Network World recently published their annual holiday gift guide, to which I contributed a review of Metroid: Other M. Though I gave the game a generally positive review, it was the weakest entry in the Metroid franchise yet, for reasons I didn't have space to go into in the gift guide.

Some of the game's limitations have been well-documented, including the bizarre oversight of the nunchuk controller in favor of reorienting the Wiimote toward the screen to fire missiles, which robs Samus of her mobility. What is often forgotten is that using the D-pad for movement is to the exclusion of analog control. Other M may be the first 3D game I've ever played that didn't allow analog movement, which doesn't behoove someone of Samus's abilities.

The worlds through which she moves are also limited, but by the creators' imaginations. For example, in other Metroid games, the Gravity Suit has opened new and expansive areas to explore, ones with unique environmental effects. But the linear progression through Other M takes little advantage of such opportunities. The world is attractive enough, but running headlong through it will miss you only the occasional power-up, not a mission-critical secret, as there is no place for such adventures to await discovery.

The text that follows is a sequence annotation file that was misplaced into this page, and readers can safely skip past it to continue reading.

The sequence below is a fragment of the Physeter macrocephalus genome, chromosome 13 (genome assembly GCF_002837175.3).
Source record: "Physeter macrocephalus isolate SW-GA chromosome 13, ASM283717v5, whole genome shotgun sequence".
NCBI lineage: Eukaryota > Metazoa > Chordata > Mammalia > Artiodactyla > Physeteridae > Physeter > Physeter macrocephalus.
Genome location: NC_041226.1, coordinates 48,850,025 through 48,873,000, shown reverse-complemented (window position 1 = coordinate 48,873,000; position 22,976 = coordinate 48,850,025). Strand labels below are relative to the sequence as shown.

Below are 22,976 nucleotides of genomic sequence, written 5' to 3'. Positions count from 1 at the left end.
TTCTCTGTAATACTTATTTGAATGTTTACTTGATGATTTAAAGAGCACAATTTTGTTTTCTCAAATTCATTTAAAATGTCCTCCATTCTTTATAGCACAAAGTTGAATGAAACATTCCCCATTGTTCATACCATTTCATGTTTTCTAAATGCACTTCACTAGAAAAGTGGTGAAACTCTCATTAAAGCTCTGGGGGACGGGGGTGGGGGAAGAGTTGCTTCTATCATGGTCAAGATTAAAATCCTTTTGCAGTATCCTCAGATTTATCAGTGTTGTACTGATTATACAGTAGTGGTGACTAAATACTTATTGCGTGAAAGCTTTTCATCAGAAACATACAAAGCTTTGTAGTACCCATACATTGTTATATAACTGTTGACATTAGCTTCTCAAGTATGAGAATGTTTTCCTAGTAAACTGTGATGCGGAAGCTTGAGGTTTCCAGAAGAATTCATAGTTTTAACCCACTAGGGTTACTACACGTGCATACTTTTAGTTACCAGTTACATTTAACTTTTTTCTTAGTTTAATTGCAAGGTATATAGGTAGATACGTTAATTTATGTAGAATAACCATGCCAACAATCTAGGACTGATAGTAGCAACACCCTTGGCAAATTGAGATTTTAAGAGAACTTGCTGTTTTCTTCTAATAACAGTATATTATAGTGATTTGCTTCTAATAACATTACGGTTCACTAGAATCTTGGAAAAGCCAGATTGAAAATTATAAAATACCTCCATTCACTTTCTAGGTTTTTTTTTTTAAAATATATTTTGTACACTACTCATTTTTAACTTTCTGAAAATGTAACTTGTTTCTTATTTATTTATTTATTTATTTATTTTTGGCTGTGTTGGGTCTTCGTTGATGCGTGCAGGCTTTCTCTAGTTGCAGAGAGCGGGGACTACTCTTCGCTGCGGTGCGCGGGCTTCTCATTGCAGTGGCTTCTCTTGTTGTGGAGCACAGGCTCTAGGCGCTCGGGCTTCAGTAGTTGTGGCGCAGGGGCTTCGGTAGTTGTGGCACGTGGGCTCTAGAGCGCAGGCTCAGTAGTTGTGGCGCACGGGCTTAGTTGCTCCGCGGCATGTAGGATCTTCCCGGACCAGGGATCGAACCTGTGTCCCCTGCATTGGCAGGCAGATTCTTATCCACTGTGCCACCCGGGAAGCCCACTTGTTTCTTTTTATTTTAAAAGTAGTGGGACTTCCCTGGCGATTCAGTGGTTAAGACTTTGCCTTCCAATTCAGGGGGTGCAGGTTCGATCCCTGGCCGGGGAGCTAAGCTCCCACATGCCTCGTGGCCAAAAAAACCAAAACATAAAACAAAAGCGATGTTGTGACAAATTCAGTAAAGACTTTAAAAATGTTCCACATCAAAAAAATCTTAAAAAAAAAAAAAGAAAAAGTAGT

There was more to the game than the action, but although I liked the attempt at providing our heroine with more backstory, the execution was fatally flawed. As Yahtzee Croshaw pointed out, the subplot concerning a traitor is abandoned halfway through, providing the player with zero closure. And the parent/daughter parallels among both friend and foe are overwrought and apparent, lacking subtlety.

I can rarely dedicate more than eight hours to a single game, so being able to finish Metroid: Other M in that time span was a relief, as I don't think it could've kept my interest any longer. I hope the next attempt at reinventing the series (or its return to a proven format) is as successful as Metroid Prime was.